Dentures

Can Dentures Change the Color of My Gums?

When you get dentures, the tissue will blanche and lighten in color...

by Dr. Burhenne

dentures change color gums
Q:

After getting dentures, I noticed my gums and mouth have gotten lighter. It's kind of yellowish or very light pink. I went to the dentist and he basically did not believe me. I wanted to take my dentures out to show him, but he looked inside and said he doesn't think I am pale or anything. But, my mouth has changed color, I know it! Could this be due to dentures? Do dentures or lack of teeth cause less blood to be sent to my mouth? Thank you, Dr. B! -- Donna from Yorktown, Indiana

A: Hi Donna,

I think your observations make a lot of sense! I see this often. When you get dentures, the tissue will blanche and lighten in color — only the areas supported by the denture, that is. Sometimes, there is a yellowish cast, as you mention.

There’s nothing you can do about this lightening, and it’s normal, but the yellowish cast, I believe, is a reaction to food getting caught underneath the denture. I would recommend cleaning your denture as often as possible and perhaps washing it morning and night and never leaving food underneath the denture if that ever happens.

Blog Notes:  About Mark Burhenne DDS

Welcome! My name is Dr. Mark Burhenne, or Dr. B for short. When did we start seeing the mouth as separate from the rest of the human body?

The mouth doesn’t exist in a vacuum. It is intimately connected to the health of the rest of the body.

In fact, the bacteria and entire environment inside the mouth are connected to the rest of your body so intimately that the state of your oral health can predict whether you’ll have heart disease, Alzheimer’s, and diabetes.

In my 30 years of practice as a dentist, I’ve seen a lot of misinformation and people who have fallen through the cracks due to our healthcare system’s failure to understand the oral-body connection.

I created this blog to empower people to understand how your mouth is a window into the health of the rest of your body.

It is my sincere hope that the knowledge and tools on this blog will lead to greater health and well-being for you and those you love.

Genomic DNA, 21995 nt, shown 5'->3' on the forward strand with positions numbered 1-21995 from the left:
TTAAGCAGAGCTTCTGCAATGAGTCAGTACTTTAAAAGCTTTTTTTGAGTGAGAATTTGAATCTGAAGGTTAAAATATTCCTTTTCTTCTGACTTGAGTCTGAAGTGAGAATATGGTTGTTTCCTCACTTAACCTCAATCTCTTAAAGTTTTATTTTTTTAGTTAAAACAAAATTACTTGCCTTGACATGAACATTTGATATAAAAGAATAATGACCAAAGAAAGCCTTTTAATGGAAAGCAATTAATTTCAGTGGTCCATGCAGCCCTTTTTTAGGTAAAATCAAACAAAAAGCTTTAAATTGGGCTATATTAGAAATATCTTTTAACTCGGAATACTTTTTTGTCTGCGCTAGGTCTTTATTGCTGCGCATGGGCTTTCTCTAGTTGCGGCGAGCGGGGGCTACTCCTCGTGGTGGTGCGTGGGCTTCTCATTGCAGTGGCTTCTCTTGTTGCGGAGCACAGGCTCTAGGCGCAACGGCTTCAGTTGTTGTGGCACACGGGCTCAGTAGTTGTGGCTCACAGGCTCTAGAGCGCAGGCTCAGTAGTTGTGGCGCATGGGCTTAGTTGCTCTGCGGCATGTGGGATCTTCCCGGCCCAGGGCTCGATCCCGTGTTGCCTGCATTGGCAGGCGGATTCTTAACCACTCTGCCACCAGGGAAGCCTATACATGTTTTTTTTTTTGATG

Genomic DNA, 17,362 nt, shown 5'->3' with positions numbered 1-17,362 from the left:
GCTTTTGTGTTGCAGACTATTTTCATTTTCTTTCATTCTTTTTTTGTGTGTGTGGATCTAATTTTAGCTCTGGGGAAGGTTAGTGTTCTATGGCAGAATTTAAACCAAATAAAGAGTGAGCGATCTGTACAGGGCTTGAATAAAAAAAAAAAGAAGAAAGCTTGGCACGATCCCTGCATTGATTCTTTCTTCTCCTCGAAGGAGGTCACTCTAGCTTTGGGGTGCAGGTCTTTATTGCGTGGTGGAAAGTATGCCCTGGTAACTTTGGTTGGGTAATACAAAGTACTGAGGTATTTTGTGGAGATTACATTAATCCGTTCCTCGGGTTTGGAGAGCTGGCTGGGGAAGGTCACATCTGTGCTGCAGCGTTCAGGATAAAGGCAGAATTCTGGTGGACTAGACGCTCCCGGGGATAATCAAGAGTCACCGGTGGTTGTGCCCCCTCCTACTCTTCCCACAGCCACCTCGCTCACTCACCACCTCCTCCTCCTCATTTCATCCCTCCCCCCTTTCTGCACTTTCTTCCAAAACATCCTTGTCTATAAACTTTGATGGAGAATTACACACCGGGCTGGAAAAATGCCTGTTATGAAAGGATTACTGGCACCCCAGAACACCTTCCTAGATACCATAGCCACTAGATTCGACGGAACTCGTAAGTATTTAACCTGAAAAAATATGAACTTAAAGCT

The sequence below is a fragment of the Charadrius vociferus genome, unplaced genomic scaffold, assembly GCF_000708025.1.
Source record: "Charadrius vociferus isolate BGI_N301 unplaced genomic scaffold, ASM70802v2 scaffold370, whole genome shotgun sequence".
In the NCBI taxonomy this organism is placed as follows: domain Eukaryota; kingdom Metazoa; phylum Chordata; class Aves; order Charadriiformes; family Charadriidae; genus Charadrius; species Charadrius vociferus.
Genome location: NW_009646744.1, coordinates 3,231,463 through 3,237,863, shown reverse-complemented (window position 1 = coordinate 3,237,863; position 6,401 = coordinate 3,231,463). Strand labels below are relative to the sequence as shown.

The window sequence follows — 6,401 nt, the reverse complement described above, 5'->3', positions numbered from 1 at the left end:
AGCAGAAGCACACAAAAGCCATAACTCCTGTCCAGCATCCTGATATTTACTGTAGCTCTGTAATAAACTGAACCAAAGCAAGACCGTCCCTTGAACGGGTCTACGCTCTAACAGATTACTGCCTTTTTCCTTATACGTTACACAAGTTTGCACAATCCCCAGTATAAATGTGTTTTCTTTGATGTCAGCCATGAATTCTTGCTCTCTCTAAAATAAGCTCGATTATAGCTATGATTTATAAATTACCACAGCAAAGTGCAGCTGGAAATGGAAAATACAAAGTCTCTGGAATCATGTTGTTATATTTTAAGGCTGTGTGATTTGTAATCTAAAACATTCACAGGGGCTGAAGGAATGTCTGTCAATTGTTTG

Throughout this website you’ll find high-quality articles and free resources for getting and staying healthy. It’s the info I use to keep myself and my family healthy, and how I treat my patients.

I graduated from the University of British Columbia with a B.S. in Biochemistry and B.A. in History of Art and had the privilege of attending the University of the Pacific Dugoni School of Dentistry in San Francisco, consistently ranked among the best in the US.

I am an active member of several continuing education groups and study clubs in prosthetics and periodontology that perform actual clinical work on patients. I have worked as an expert witness in legal dental cases. I’ve also volunteered as a dental surgeon in Jos, Nigeria.

I raised three daughters without cavities (all without ingestion of fluoride). I enjoy downhill skiing, alpine touring, mountain biking, photography, and listening to jazz and classical records (you know, those flat analog 12-inch vinyl discs).

I am passionate about restoring teeth to their original function and beauty – and as someone who studied art history and is a hobbyist photographer, the intersection of art and the opportunity to help people makes dentistry my dream profession.

I welcome your comments and questions and encourage you to like my Facebook page or follow me on Twitter to get the latest on oral and dental health.

Mark Burhenne DDS

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read next: Reversing Tooth Decay and Healing Cavities Naturally: Top Questions Answered

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Dr. Mark Burhenne DDS

1 Comment

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  1. How can I get the “pink” back in my dentures? Clean them daily, but the gum part is making teeth look duller. Gums are almost white. Anything yo make them pink again?

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